But the craving to do some baking hit me. I thought I had all the pastry staples to whip up some cookies. Pastry staples I had, but we were out of eggs. It being Good Friday, usually everything is closed, but luckily, our local corner shop was open.

The really good thing about this cookie dough is I can easily freeze it. I rolled all the of dough into balls, and packed a few in a freezer bag, saving it for a rainy day. The last time I froze the dough, I rolled it into a log and cutting it had been a pain. So I made cookie dough balls which should be much easier to take out and bake.

Peanut butter and Chocolate Chip Cookie


My husband has forever been asking me for some peanut butter cookies. I’ve made the base recipe a few times and has always worked, but making changes to it for the first time is always risky. What was the addition of the peanut butter going to do to the sugar to butter to flour ratio? I’ve seen what happens when I get the ratio wrong (usually things go haywire in the oven and by then it’s too late to do anything). When I mixed this recipe, the dough felt good and familiar, but there really was no way of telling how it would turn out until I baked it.

Peanut butter and Chocolate Chip Cookie

And the recipe worked! I wasn’t a huge fan of the smell of the peanut butter cookie dough; it smelt very strongly of peanut butter. But it tasted great! The texture was soft and chewy, and getting the bits of chocolate in it was so yummy. the cookie dough balls I rolled are probably a bit too small ( I used a teaspoon instead of a tablespoon) but the texture of the cookies was great.

Peanut Butter and Chocolate Chip Cookies
Makes about 25 cookies

– 120g butter, melted and cooled
– 220g (1 cup) brown sugar
– 55g (1/4 cup) castor sugar
– 130g (1/2 cup) smooth peanut butter
– 1 tsp vanilla extract
– 1 egg
– 1 egg yolk
– 300g (2 cups) flour, sifted
– 1/2 tsp baking powder
– 1 cup dark chocolate (chopped coarsely)*

– Preheat oven to 180 degrees Celsius. Prepare an oven tray by greasing it lightly and lining it with baking paper.
– Place melted butter, peanut butter, sugars and vanilla in a bowl and beat with an electric mixture until smooth
– Add the egg and egg yolk and beat until the mixture is creamy.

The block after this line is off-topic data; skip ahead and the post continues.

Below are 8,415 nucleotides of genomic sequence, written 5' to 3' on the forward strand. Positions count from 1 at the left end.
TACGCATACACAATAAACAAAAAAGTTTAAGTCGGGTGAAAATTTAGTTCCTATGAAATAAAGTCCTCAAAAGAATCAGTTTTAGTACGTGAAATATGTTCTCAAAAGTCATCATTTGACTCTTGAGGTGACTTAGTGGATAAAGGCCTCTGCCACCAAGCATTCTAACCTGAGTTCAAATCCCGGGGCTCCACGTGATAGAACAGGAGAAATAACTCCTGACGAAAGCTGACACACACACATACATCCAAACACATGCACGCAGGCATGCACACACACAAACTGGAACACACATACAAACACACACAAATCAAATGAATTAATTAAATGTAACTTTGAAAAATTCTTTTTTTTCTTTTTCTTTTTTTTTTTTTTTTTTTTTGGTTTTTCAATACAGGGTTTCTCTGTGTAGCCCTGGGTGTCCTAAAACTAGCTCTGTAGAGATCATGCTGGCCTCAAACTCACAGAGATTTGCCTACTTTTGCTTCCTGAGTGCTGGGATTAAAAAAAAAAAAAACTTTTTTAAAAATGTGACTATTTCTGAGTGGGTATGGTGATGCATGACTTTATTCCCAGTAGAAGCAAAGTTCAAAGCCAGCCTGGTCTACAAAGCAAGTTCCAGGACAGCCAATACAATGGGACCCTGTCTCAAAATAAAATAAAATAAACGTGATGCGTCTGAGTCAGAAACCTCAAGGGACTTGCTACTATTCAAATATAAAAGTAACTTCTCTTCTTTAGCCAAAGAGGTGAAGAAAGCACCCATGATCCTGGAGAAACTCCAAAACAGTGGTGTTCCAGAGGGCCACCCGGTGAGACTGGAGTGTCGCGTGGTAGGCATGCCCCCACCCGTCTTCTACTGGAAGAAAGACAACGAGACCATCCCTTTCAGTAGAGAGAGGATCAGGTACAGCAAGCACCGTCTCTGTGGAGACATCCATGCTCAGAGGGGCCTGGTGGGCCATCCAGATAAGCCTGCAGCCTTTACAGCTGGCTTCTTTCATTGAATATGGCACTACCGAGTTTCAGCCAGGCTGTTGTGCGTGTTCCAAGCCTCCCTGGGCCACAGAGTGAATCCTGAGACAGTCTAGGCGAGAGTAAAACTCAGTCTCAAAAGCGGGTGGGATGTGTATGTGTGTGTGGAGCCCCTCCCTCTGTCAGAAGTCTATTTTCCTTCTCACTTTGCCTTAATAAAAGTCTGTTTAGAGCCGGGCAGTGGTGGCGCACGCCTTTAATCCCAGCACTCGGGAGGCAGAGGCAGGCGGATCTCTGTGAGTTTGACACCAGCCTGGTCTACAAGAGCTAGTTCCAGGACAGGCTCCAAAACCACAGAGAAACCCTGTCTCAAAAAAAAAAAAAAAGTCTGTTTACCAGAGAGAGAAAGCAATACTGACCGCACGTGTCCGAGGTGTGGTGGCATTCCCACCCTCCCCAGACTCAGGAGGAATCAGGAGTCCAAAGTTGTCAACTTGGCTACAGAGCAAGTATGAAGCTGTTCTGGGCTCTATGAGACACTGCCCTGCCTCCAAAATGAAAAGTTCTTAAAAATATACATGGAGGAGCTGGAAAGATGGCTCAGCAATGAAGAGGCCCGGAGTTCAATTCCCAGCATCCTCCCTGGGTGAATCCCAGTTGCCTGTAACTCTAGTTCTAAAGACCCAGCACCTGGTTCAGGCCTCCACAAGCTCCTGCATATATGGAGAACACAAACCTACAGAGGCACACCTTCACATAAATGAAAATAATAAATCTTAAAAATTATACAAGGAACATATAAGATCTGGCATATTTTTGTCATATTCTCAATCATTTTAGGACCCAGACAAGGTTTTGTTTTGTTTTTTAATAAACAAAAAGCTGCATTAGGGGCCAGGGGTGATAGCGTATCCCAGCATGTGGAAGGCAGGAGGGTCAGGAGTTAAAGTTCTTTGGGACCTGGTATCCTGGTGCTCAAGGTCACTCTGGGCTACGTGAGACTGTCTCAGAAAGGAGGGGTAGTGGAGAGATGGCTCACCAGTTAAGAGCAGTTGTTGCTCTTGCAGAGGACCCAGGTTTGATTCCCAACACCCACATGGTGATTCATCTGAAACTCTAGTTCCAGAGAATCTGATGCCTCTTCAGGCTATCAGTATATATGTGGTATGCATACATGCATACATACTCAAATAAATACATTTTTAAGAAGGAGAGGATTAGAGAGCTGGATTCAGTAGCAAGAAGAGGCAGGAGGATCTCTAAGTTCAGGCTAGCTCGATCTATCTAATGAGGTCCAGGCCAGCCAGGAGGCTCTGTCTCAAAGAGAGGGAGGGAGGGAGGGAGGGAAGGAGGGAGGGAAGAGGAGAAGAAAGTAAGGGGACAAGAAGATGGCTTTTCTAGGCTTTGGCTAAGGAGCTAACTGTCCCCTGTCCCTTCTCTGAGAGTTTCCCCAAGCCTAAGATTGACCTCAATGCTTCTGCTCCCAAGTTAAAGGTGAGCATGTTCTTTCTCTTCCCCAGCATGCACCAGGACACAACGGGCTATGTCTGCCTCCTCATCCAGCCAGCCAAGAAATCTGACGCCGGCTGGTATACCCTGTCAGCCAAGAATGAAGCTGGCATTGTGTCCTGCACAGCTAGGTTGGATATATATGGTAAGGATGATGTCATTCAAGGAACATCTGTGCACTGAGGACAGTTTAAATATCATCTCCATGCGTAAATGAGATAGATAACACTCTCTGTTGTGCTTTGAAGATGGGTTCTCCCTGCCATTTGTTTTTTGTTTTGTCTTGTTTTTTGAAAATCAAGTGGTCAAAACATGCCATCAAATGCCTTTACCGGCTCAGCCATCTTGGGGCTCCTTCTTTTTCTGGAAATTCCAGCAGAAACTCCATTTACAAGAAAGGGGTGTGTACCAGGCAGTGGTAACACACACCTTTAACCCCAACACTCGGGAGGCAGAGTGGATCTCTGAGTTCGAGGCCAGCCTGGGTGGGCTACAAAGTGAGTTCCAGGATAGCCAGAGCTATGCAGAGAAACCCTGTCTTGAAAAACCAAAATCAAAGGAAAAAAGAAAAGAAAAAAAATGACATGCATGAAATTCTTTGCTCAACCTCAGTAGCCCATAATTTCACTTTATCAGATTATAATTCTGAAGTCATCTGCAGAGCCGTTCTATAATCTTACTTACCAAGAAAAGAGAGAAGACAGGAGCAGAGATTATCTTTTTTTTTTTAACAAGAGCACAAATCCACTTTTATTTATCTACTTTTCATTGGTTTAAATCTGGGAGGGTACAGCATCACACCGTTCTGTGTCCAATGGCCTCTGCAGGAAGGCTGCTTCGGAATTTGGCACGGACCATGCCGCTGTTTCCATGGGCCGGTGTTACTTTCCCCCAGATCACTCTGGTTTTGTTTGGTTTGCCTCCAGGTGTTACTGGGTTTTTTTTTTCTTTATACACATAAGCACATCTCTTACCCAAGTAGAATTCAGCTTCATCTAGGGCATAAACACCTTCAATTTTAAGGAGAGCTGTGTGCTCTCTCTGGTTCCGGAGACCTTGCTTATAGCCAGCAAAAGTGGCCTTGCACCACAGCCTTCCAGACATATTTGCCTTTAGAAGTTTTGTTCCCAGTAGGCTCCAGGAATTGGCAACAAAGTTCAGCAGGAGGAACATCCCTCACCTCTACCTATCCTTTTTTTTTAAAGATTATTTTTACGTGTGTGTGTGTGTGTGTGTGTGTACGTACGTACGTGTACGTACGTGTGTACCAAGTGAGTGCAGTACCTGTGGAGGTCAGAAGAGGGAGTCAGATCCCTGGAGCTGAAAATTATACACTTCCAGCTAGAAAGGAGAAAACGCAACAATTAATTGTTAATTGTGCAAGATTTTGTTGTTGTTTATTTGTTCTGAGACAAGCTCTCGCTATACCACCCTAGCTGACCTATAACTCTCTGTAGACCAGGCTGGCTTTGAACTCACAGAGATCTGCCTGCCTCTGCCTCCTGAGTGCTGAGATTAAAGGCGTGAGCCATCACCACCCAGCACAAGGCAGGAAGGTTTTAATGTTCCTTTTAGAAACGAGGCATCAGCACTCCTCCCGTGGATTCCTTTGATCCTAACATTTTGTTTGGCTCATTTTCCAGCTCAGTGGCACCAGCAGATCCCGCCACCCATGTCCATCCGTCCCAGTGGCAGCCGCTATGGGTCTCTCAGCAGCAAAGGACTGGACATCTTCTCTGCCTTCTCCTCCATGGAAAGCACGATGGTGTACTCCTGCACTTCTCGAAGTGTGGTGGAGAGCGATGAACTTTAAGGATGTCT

– Add the flour and baking powder and mix with a wooden spoon until just combined.  Then add the chocolate bits and mix until the dough comes together
– Spoon heaped tablespoonfuls of dough onto the lined oven tray, about 5cm apart. Flatten slightly and bake in oven for 6-8 minutes (or until edges are golden). When they come out, they will be soft but will harden as they cool. Cool completely on trays.

You can store these cookies in an air-tight container for 2-3 days and store the dough in the freezer for about 6 months.

* Note: you can use chocolate chips as well. When I made this today I actually used a mixture of chopped dark and milk chocolate.


Chicken Liver Pasta

Chicken liver pasta

I didn’t know chicken liver pasta was a thing until my friend Ham (and Antonio Carluccio) introduced me to it. I love chicken liver, and to think I could combine it with pasta, was very exciting! Previously, the only flavour profile I had for liver was ground pepper and powdered chilli in a liver and eggplant dish my grandma makes. Learning to add different flavours (and not just chilli) to the chicken liver and still maintain the distinct liver taste was really good.


Kanamadhu Cake recipe

Kanamadhu cake 4

The Kanamadhu Cake has all sorts of ties to the Maldives. One of the reasons being, I can’t get kanamdhu anywhere else. Kanamadhu, also known as Sea Almond, is a nut I have only seen in the Maldives, and definitely not in Australia. I am forever thankful that the Australian Quarantine lets me have these kanamadhu instead of confiscating it. I have seen kanamadhu being called Indian Almonds as well, but not quite sure if this is accurate.


Lavender and Lemon Melting Moments

Melting Moments
Lemon and Lavender Melting Moments